KU researcher fosters online community of fish scientists and artists

Rene Martin draws a green sunfish in this time lapse video.

What started as a personal project to hone her art skills as a fish biologist now lures like-minded Twitter users around the world — more than 100,000 of them each week — to University of Kansas researcher Rene Martin’s #SundayFishSketch community.

“It started very simple,” said Martin, a fourth-year doctoral candidate in ecology and evolutionary biology. “I just wanted practice, but it’s turned into something that I think has been really great for the art/fish community on social media.”

Martin started #SundayFishSketch in 2016 with the idea that posting publicly and regularly would help her hold herself accountable for improving her art. She never expected to draw so many other people on the idea.

Now, dozens of Twitter users post their own pieces — and the tweets receive hundreds of comments and engagements. Martin chooses a theme each week, such as bottom dwellers or a fish that starts with the same letter as your name. Then, participants choose how to interpret that theme and decide which fish to create.

Martin’s research influences her art. From a university in the middle of the United States, she studies the evolution of deep-sea fish. One of her #SundayFishSketch pieces depicts a deep-sea opah, made with watercolor and ink — her preferred medium. Another shows off a sabertooth fish.

But her research centers on lanternfish, an abundant group that makes up about 60% of all deep-sea fish. The small, glowing fish are found in every ocean. Despite their prevalence, however, lanternfish speciation is understudied, which makes Martin’s work especially useful.

“She’s quickly setting herself up to be the expert on that group at a young age,” said Leo Smith, Martin’s adviser and associate professor of ecology and evolutionary biology at KU.

Rene Martin gives a presentation on her research.

Creativity breeds groundbreaking research

Martin’s interest in general biology started early, and her experiences honed her research focus. Growing up in Minnesota — a state that boasts about 2.6 million acres of lakes — she spent a lot of time camping and fishing and enjoyed maintaining fish tanks at home. She even completed multiple internships with the state fisheries department.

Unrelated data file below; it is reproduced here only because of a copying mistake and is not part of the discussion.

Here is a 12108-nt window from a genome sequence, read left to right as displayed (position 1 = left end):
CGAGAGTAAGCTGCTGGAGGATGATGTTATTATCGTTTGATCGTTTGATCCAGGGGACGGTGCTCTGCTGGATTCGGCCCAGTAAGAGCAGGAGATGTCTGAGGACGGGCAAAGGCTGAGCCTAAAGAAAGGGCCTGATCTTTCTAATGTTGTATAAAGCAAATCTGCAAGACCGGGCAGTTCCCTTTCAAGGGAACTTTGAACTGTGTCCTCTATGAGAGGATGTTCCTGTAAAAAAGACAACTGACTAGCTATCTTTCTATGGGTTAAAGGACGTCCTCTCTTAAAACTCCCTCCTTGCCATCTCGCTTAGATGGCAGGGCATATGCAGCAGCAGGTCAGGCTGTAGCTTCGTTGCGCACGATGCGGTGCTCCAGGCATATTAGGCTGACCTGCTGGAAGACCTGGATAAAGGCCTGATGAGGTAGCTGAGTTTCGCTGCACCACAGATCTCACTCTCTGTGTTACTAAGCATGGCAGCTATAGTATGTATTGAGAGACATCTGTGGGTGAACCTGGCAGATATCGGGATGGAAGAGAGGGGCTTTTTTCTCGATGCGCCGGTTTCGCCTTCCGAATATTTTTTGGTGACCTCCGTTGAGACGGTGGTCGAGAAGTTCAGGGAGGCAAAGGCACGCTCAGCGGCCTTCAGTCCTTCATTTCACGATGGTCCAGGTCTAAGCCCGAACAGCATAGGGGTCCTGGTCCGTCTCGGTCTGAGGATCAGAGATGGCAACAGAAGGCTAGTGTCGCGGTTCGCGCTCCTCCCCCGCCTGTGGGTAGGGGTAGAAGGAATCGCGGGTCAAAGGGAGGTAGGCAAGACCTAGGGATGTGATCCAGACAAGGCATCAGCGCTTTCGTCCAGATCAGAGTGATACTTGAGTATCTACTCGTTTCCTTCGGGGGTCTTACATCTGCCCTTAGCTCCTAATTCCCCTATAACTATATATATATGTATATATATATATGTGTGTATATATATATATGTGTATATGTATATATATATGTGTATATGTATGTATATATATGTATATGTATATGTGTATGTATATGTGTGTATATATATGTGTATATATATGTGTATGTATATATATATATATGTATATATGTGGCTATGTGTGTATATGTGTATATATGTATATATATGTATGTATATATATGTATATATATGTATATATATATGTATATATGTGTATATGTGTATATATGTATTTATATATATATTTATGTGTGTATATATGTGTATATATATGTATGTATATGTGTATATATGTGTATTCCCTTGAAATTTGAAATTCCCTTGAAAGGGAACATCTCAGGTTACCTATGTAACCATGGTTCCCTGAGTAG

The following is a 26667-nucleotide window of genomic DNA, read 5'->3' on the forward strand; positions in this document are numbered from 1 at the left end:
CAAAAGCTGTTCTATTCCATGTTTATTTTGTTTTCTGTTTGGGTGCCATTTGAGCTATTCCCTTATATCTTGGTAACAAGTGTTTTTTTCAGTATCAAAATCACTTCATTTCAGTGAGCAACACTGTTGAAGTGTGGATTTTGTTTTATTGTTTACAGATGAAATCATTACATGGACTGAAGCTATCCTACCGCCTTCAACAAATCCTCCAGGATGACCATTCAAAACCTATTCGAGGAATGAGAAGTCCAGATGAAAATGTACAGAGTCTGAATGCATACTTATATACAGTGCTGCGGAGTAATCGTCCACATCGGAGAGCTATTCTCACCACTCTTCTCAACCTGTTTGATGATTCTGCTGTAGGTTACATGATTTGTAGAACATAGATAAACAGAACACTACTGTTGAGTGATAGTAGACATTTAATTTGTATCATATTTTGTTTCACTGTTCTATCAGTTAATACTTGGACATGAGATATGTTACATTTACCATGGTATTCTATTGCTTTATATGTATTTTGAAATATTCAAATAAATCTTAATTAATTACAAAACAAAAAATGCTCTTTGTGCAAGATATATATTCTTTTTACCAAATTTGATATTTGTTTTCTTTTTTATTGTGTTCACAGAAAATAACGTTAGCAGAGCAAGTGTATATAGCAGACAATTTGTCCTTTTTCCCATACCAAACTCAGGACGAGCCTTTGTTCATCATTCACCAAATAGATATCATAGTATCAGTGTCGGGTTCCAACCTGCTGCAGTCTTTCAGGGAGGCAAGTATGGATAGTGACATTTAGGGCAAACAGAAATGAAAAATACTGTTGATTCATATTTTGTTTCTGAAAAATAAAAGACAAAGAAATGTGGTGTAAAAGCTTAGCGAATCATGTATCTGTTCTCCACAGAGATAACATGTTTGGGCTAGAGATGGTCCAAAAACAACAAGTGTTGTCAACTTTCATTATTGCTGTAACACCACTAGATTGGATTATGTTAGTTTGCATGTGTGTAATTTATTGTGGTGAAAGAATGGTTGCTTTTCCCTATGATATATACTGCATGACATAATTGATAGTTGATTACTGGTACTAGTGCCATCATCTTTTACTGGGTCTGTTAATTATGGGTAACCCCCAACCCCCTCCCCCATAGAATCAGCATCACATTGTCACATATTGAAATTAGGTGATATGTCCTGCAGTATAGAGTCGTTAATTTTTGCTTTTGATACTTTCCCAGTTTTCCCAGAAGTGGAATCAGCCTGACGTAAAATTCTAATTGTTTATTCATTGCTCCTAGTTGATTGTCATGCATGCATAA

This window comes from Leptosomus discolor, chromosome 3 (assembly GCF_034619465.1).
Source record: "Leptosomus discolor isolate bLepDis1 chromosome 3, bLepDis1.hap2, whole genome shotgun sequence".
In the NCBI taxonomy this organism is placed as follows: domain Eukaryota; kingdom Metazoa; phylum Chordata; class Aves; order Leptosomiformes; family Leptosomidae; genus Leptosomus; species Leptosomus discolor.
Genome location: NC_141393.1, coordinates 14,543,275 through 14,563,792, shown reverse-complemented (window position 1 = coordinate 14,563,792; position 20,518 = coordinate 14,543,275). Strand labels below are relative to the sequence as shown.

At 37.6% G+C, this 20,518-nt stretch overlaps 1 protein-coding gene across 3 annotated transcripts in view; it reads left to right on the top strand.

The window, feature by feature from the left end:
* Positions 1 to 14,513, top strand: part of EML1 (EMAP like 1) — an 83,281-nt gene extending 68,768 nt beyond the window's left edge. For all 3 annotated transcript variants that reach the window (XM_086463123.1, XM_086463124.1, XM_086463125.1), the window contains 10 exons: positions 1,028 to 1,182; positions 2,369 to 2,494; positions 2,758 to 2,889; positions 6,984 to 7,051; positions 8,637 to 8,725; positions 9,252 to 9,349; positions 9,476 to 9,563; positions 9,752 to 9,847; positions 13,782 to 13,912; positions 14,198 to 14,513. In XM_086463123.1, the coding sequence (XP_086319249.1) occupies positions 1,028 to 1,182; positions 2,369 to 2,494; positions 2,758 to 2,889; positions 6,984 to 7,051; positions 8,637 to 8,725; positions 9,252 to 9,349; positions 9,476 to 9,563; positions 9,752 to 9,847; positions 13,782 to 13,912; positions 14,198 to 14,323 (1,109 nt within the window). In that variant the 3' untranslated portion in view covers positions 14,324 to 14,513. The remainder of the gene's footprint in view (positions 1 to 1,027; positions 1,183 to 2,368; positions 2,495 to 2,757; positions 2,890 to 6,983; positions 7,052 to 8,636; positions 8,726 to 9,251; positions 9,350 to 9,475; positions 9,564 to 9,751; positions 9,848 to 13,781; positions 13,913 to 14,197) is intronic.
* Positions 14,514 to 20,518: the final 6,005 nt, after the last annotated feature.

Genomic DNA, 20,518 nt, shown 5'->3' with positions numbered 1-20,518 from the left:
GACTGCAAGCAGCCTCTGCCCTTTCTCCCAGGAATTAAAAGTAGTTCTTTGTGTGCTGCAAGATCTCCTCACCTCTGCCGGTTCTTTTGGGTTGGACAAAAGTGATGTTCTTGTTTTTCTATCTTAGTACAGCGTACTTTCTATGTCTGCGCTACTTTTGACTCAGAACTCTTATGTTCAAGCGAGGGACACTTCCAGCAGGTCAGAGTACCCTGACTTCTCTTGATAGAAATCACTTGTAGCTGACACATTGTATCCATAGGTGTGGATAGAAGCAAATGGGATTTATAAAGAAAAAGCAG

“I really enjoy being out on the lake, sampling, and just learning and researching,” Martin said.

After finishing her bachelor’s degree at St. Cloud State University, she worked on her master’s degree with a professor who studied deep-sea fish. Martin has continued that path at KU and its Biodiversity Institute.

She researches evolutionary patterns of lanternfish, such as their shape, sense of smell, ability to produce light and more. But studying deep-sea fish requires a creative approach. It’s difficult and expensive to access the deep sea — let alone trap deep-sea fish. When captured, the fish don’t usually look like they did in the ocean.

“They just look like they were literally dragged in the net behind a boat with other things getting piled on them,” Smith said.

Instead, researchers often take a historical science approach by working with specimens. That’s where Martin’s artistic skill comes in handy.

“She can draw them and make them look lifelike again,” Smith said. 

Illustrators, like Martin, can emphasize certain evolutionary characteristics that may be lacking or impossible to capture in photographs, such as a fish’s color or light-producing ability. The illustrations can help explain scientific information to colleagues and non-expert audiences alike. 

“I think that we as scientists have to find the best ways to disseminate our research to the general public in ways that they would understand,” Martin said. 

#SundayFishSketch is certainly one avenue for reeling in an audience. In an average week, anywhere from 30 to 80 pieces of fish art reach more 100,000 Twitter accounts. And artists have gained recognition from participating. Martin said many, including herself, have received art commissions because of their posts.

“I think it’s been really beneficial for getting people’s names out there,” Martin said. 

Rene Martin's drawing of a green sunfish.

Sustaining a lost art

Michelle Gilbert, a doctoral candidate at the University of Massachusetts in Amherst, posted artwork for #SundayFishSketch regularly for several years. With a background in photography, Gilbert saw the online community as a chance to polish her self-taught art skills.

“I didn’t really have my own art style, so this was a wonderful opportunity to draw things that I was really familiar with and try to refine my personal style,” Gilbert said.

After participating for over three years, Gilbert mostly supports #SundayFishSketch from the sidelines now. She still finds it rewarding to uplift the community that engages scientists, artists and a non-scientific audience. 

“I think that it’s been a very positive influence on the participating Twitter community,” Gilbert said. “I’m really proud of Rene because it takes a lot of work to maintain 52 days a year. She’s really phenomenal in facilitating this atmosphere, and the atmosphere is so positive.”

Smith, Martin’s adviser, said scientists with artistic skills are rare, especially with the growing prevalence of easily accessible photography.

For those scientists who are fine-tuning their creative capabilities, illustration provides an opportunity to depict realistic, life-like details that are difficult to describe solely through photographs of a specimen. Martin — and other #SundayFishSketch participants — are using their art to bring fish back to life on paper and canvas.

“[Illustration] is a lost art,” Smith said, “and it’s not lost with her.”